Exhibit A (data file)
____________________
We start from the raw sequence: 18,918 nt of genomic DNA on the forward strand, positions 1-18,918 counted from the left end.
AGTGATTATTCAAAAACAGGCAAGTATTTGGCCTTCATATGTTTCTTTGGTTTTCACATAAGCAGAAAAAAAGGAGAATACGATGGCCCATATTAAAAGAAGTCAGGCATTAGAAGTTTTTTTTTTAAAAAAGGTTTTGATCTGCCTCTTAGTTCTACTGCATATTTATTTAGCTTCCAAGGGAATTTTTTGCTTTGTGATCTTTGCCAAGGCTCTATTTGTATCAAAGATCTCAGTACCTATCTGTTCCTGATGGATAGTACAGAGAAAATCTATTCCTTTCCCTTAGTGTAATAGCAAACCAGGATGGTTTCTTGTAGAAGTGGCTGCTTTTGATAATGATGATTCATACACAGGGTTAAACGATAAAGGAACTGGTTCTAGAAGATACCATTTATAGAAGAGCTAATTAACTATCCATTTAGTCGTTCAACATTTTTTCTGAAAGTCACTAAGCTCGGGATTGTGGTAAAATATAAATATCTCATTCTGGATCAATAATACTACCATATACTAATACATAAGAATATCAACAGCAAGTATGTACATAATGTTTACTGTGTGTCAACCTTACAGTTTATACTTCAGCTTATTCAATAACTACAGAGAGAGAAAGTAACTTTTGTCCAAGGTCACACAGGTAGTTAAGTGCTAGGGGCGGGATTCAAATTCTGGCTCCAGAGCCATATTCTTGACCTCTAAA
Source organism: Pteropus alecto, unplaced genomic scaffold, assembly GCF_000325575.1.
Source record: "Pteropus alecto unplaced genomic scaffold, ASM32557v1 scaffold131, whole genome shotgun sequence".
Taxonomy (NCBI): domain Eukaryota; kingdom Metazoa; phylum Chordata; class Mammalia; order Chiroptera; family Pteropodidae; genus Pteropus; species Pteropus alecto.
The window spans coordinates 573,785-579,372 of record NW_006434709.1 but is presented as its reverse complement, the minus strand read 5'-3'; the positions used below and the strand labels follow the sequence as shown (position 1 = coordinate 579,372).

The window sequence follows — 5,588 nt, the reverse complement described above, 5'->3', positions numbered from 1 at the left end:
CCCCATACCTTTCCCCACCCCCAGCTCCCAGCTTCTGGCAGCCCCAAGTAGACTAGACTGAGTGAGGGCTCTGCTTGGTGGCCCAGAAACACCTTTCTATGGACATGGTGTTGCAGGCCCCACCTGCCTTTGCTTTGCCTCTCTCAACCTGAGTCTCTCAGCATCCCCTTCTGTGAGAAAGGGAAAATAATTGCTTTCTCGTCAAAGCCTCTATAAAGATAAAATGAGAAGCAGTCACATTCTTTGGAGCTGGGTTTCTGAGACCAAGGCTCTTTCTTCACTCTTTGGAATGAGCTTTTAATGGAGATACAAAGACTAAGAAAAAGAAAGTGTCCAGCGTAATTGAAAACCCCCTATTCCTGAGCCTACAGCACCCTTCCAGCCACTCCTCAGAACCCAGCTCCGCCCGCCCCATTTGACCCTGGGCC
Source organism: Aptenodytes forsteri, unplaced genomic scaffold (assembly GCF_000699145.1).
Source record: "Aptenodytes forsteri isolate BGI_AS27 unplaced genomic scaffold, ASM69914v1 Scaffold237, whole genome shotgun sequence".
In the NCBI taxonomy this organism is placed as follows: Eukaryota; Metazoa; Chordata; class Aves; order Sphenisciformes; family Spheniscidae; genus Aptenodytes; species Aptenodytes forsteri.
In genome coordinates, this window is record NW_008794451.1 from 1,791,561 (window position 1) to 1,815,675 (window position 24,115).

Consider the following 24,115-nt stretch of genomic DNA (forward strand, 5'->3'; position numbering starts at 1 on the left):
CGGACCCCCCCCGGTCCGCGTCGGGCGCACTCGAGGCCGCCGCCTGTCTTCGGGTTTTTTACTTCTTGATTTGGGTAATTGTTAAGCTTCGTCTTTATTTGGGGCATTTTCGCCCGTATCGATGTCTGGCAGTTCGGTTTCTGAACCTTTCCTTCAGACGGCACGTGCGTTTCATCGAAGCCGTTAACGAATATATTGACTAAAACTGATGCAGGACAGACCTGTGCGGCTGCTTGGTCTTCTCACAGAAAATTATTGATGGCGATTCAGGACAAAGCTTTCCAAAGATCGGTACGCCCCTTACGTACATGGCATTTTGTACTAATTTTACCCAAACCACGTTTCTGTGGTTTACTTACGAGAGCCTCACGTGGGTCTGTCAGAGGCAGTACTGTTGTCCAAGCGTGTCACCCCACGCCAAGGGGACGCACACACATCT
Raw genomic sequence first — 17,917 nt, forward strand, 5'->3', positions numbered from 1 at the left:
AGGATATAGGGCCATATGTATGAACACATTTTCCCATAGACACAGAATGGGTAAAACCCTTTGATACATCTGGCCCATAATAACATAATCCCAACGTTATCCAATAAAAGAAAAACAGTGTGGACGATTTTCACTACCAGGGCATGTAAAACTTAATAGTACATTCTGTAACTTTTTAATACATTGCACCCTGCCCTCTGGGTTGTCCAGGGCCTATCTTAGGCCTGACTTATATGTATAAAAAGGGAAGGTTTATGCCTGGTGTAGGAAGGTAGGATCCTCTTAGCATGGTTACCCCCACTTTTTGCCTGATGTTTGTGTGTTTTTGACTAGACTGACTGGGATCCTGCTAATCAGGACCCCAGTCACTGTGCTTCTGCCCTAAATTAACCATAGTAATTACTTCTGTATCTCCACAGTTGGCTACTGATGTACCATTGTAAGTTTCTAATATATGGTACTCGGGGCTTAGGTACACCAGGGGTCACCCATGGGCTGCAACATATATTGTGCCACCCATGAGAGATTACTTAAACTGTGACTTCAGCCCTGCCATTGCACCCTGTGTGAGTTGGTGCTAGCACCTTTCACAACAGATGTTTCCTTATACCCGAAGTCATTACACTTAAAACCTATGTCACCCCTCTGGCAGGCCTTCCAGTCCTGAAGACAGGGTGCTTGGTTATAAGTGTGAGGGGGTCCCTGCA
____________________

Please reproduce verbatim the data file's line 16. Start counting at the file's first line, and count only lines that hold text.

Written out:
AGGATATAGGGCCATATGTATGAACACATTTTCCCATAGACACAGAATGGGTAAAACCCTTTGATACATCTGGCCCATAATAACATAATCCCAACGTTATCCAATAAAAGAAAAACAGTGTGGACGATTTTCACTACCAGGGCATGTAAAACTTAATAGTACATTCTGTAACTTTTTAATACATTGCACCCTGCCCTCTGGGTTGTCCAGGGCCTATCTTAGGCCTGACTTATATGTATAAAAAGGGAAGGTTTATGCCTGGTGTAGGAAGGTAGGATCCTCTTAGCATGGTTACCCCCACTTTTTGCCTGATGTTTGTGTGTTTTTGACTAGACTGACTGGGATCCTGCTAATCAGGACCCCAGTCACTGTGCTTCTGCCCTAAATTAACCATAGTAATTACTTCTGTATCTCCACAGTTGGCTACTGATGTACCATTGTAAGTTTCTAATATATGGTACTCGGGGCTTAGGTACACCAGGGGTCACCCATGGGCTGCAACATATATTGTGCCACCCATGAGAGATTACTTAAACTGTGACTTCAGCCCTGCCATTGCACCCTGTGTGAGTTGGTGCTAGCACCTTTCACAACAGATGTTTCCTTATACCCGAAGTCATTACACTTAAAACCTATGTCACCCCTCTGGCAGGCCTTCCAGTCCTGAAGACAGGGTGCTTGGTTATAAGTGTGAGGGGGTCCCTGCA